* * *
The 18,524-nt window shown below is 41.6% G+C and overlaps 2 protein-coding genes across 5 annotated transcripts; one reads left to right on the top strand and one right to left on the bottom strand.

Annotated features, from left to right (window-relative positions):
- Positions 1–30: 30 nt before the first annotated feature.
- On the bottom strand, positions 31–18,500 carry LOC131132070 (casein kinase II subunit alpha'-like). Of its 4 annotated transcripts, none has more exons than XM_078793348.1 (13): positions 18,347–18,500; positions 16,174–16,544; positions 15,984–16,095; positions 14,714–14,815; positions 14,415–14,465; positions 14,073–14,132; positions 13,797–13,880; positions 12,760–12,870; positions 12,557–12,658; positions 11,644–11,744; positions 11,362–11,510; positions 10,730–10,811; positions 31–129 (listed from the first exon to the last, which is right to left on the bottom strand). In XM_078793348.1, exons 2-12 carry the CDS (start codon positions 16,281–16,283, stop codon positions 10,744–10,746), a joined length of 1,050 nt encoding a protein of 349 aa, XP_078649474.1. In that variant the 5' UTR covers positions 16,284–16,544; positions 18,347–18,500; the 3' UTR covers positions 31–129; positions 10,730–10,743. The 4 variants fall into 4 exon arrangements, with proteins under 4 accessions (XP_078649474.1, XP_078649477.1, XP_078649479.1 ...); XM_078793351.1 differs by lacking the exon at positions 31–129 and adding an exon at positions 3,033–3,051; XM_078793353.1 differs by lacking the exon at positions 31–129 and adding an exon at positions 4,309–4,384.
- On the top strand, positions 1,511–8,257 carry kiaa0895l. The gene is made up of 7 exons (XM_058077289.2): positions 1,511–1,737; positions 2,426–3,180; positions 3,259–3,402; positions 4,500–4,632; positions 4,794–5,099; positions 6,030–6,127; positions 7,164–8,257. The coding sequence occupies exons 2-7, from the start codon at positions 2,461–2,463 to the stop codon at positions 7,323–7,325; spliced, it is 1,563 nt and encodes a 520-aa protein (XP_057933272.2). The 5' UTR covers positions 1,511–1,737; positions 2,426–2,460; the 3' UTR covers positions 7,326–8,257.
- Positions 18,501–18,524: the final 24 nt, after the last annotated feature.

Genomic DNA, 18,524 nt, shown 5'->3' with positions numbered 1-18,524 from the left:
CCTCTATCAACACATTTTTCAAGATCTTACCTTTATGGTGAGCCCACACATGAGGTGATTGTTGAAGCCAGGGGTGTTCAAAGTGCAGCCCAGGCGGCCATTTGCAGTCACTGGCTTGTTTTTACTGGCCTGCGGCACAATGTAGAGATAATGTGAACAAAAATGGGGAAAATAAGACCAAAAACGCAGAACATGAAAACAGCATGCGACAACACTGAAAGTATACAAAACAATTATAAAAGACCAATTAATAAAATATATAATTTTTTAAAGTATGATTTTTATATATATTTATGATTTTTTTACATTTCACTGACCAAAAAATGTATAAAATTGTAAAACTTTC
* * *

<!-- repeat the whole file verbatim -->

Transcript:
The 18,524-nt window shown below is 41.6% G+C and overlaps 2 protein-coding genes across 5 annotated transcripts; one reads left to right on the top strand and one right to left on the bottom strand.

Annotated features, from left to right (window-relative positions):
- Positions 1–30: 30 nt before the first annotated feature.
- On the bottom strand, positions 31–18,500 carry LOC131132070 (casein kinase II subunit alpha'-like). Of its 4 annotated transcripts, none has more exons than XM_078793348.1 (13): positions 18,347–18,500; positions 16,174–16,544; positions 15,984–16,095; positions 14,714–14,815; positions 14,415–14,465; positions 14,073–14,132; positions 13,797–13,880; positions 12,760–12,870; positions 12,557–12,658; positions 11,644–11,744; positions 11,362–11,510; positions 10,730–10,811; positions 31–129 (listed from the first exon to the last, which is right to left on the bottom strand). In XM_078793348.1, exons 2-12 carry the CDS (start codon positions 16,281–16,283, stop codon positions 10,744–10,746), a joined length of 1,050 nt encoding a protein of 349 aa, XP_078649474.1. In that variant the 5' UTR covers positions 16,284–16,544; positions 18,347–18,500; the 3' UTR covers positions 31–129; positions 10,730–10,743. The 4 variants fall into 4 exon arrangements, with proteins under 4 accessions (XP_078649474.1, XP_078649477.1, XP_078649479.1 ...); XM_078793351.1 differs by lacking the exon at positions 31–129 and adding an exon at positions 3,033–3,051; XM_078793353.1 differs by lacking the exon at positions 31–129 and adding an exon at positions 4,309–4,384.
- On the top strand, positions 1,511–8,257 carry kiaa0895l. The gene is made up of 7 exons (XM_058077289.2): positions 1,511–1,737; positions 2,426–3,180; positions 3,259–3,402; positions 4,500–4,632; positions 4,794–5,099; positions 6,030–6,127; positions 7,164–8,257. The coding sequence occupies exons 2-7, from the start codon at positions 2,461–2,463 to the stop codon at positions 7,323–7,325; spliced, it is 1,563 nt and encodes a 520-aa protein (XP_057933272.2). The 5' UTR covers positions 1,511–1,737; positions 2,426–2,460; the 3' UTR covers positions 7,326–8,257.
- Positions 18,501–18,524: the final 24 nt, after the last annotated feature.

Genomic DNA, 18,524 nt, shown 5'->3' with positions numbered 1-18,524 from the left:
CCTCTATCAACACATTTTTCAAGATCTTACCTTTATGGTGAGCCCACACATGAGGTGATTGTTGAAGCCAGGGGTGTTCAAAGTGCAGCCCAGGCGGCCATTTGCAGTCACTGGCTTGTTTTTACTGGCCTGCGGCACAATGTAGAGATAATGTGAACAAAAATGGGGAAAATAAGACCAAAAACGCAGAACATGAAAACAGCATGCGACAACACTGAAAGTATACAAAACAATTATAAAAGACCAATTAATAAAATATATAATTTTTTAAAGTATGATTTTTATATATATTTATGATTTTTTTACATTTCACTGACCAAAAAATGTATAAAATTGTAAAACTTTC